PRESQUE ISLE, Maine — When what is now Northern Maine Community College was first established five decades ago, no one could have foreseen that it would become such a powerful educational and economic engine.
Tim Crowley, president of the college, said Friday that 50 percent of NMCC graduates stay to work in Aroostook County. Ninety-five percent of them find jobs in Maine. The college has become “the work force arm of The County,” Crowley said during a ceremony to mark the 50th anniversary of the establishment of NMCC. But he also told the crowd of more than 100 people that none of that would have been possible without a number of County legislators.
During a two-hour ceremony at the college, which was attended by current and former lawmakers, NMCC presidents and staff members, as well as students and alumni, legislators who served Aroostook in the past half-century were recognized by college leaders.
“Without the support of these legislators, we wouldn’t be here,” Crowley said Friday. “This institution wouldn’t be here, and the 8,000 people who have graduated from this institution wouldn’t be working in the economy today.”
Former Gov. John Reed, a Fort Fairfield native, signed the bill into law that created NMCC on June 17, 1961. Crowley said that area lawmakers have advocated for the college ever since, and the campus reflects that. Several buildings are named after prominent elected officials from the region, including the Reed Dining Commons, named after former Gov. John Reed; Snow Hall, for former state Sen. Paris J. Snow; Christie Hall, for former state Rep. Augusta K. Christie; Edmunds Building, for former state Sen. E. Perrin Edmunds; and the Martin Building, for former House Speaker and long-serving Aroostook lawmaker John L. Martin.
But it was two County men, former state Sen. Floyd L. Harding and former state Rep. Harold L. ‘Bud’ Stewart, both of Presque Isle, who took center stage at NMCC Friday afternoon. Both were recognized for their outstanding efforts 50 years ago in ensuring the creation of NMCC.
Stewart, who represented Presque Isle in the Legislature during the 1961-62 session, was a key supporter of the bill to create a vocational school in Aroostook County.
Harding was one of the key members of a committee of local citizens working to develop a vocational school in Presque Isle on the site of the former Army Air Base. The vision of the group was to use vacated military facilities to serve as learning spaces for the various trades and barracks to house residential students.
Although not a member of the Legislature at the time, Harding’s community activism toward this and other endeavors led him to run successfully for the state Senate in 1964. He represented central Aroostook County in that body in the 1965-66 legislative session, as well as in the 1967-68 and 1971-72 sessions.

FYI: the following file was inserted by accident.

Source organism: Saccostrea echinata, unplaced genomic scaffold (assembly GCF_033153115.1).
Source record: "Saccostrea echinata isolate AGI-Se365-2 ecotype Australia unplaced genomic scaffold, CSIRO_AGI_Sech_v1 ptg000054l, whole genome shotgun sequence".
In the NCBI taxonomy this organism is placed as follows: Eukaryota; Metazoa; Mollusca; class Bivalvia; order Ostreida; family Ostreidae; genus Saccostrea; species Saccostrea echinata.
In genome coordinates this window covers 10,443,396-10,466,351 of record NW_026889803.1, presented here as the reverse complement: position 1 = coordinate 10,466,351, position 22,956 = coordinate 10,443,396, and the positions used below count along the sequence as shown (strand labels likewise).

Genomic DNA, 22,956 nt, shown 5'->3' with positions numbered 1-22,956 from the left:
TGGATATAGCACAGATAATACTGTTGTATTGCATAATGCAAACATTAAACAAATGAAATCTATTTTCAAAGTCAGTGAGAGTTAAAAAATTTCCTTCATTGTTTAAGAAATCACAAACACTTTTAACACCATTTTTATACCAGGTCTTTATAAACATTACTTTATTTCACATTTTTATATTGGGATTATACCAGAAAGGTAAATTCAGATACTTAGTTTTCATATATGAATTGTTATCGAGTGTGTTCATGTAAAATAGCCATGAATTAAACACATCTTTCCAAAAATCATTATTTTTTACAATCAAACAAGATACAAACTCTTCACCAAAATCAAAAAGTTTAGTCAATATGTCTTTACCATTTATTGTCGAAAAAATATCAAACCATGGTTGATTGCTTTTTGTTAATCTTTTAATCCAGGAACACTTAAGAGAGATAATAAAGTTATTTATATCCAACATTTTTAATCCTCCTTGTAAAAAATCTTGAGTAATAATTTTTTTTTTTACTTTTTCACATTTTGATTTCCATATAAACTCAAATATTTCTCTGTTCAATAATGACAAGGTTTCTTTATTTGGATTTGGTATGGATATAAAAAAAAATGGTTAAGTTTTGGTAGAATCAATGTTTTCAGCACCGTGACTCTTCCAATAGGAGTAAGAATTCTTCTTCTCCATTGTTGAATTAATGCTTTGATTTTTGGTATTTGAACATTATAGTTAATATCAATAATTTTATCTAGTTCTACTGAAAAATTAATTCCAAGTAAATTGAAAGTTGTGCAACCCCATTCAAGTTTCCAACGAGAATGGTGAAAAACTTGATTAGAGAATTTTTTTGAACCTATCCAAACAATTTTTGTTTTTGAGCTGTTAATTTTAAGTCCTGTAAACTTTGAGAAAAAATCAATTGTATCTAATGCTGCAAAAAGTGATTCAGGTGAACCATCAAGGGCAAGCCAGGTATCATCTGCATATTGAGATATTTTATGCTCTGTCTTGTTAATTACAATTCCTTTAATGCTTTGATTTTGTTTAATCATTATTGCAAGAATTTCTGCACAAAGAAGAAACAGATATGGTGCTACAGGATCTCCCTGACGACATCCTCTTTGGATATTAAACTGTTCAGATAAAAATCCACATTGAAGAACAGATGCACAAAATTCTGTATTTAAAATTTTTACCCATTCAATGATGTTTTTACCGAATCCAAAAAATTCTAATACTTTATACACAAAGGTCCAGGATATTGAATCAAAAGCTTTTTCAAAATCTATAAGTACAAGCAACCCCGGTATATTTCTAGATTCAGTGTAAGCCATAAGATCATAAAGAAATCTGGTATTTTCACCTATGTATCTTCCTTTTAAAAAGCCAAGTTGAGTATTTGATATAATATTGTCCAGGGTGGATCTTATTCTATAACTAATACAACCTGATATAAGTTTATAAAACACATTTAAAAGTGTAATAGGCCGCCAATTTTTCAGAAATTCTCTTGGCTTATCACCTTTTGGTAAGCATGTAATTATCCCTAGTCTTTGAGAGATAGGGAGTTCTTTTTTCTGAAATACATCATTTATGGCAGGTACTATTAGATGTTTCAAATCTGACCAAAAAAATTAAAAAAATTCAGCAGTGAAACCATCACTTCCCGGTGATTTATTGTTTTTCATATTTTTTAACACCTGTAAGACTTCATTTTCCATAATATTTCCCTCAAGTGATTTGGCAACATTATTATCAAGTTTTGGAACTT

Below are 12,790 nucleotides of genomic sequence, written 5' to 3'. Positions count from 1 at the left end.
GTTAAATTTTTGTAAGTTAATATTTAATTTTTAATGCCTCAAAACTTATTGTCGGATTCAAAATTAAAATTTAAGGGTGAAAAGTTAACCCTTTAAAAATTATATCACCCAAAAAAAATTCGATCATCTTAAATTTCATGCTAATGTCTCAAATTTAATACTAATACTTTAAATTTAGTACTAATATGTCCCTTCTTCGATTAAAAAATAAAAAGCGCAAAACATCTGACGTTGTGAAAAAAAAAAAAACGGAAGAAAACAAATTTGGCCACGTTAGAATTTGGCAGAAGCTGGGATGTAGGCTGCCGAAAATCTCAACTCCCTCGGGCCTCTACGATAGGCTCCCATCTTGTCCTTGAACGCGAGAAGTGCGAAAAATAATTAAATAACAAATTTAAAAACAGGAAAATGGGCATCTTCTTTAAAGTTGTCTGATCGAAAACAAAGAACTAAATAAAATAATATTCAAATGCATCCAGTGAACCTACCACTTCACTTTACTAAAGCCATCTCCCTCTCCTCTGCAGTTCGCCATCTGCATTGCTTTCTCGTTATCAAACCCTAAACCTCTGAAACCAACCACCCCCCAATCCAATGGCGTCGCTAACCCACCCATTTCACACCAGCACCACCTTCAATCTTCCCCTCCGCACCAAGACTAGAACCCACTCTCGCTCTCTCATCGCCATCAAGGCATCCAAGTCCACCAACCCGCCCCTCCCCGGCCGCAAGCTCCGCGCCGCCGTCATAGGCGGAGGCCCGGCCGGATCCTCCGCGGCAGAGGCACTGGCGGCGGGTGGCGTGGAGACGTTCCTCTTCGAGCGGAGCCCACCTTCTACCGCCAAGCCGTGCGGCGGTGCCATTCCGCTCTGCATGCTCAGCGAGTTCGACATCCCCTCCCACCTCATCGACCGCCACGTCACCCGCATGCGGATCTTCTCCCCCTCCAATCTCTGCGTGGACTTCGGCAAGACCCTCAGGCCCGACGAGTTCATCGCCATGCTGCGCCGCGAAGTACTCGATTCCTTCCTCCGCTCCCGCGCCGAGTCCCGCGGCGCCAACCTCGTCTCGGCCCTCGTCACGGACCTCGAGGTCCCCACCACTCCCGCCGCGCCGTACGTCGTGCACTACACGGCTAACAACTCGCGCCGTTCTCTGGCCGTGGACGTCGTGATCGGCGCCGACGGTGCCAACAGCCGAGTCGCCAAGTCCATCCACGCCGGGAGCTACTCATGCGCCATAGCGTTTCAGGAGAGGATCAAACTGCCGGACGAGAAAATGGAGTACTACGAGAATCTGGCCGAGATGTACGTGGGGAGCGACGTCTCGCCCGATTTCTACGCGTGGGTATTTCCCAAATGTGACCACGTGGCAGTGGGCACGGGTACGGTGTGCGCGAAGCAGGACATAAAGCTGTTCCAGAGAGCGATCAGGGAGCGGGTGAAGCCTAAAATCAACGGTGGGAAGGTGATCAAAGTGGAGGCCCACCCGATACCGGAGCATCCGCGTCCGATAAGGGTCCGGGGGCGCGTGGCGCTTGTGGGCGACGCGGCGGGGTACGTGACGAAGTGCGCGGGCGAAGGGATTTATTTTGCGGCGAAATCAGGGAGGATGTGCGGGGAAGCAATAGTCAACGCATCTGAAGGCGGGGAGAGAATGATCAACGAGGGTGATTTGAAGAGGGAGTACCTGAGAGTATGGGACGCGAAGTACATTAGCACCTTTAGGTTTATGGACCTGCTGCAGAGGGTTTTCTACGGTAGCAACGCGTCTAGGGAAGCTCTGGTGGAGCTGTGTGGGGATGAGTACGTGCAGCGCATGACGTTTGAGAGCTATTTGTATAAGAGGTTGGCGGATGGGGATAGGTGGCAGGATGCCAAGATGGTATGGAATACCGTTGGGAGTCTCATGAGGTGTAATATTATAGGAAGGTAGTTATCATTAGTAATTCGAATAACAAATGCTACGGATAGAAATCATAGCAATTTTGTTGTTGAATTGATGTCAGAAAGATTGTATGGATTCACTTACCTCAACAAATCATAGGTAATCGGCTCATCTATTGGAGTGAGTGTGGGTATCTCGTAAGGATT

Both Stewart and Harding are considered among the “founders” of NMCC and continued to support the institution throughout their time in elected office and afterward.
“Floyd and Bud are both advocates for education, and we owe them a heartfelt thank you for what they have done for this college,” Crowley told the crowd. “It is our privilege to take what you created and build it to make a difference in the lives of people in The County. I hope what you are seeing here is what you envisioned when you crafted the legislation to put this in place.”
The duo received a standing ovation when college officials unveiled bronze plaques recognizing their contributions that will hang in the Edmunds Building near a similar plaque honoring the late Sen. E. Perrin Edmunds.
Both men brushed off the attention, but Harding said he was delighted with what the college had become and pleased that he played a part in helping get it started.
“We weren’t great men, but we did a great thing,” he told the crowd.
Friday’s special luncheon also marked the 25th anniversary of the founding of Leaders Encouraging Aroostook Development, an economic development organization made up of County business leaders and community volunteers. The college served as the base of operations for LEAD when it was first established. Over the years, LEAD has worked with other groups to lure businesses to the County and keep them here, while also laboring to curb the out-migration of youth from the region. Just in the last year, LEAD has spoken out against taxes detrimental to County businesses and supported Maine Department of Transportation projects. The organization also has pushed to have federal funding stream into the state to be used for crucial repairs to 233 miles of railroad track in northern Maine. LEAD also was instrumental in promoting the recent biathlons in Presque Isle and Fort Kent.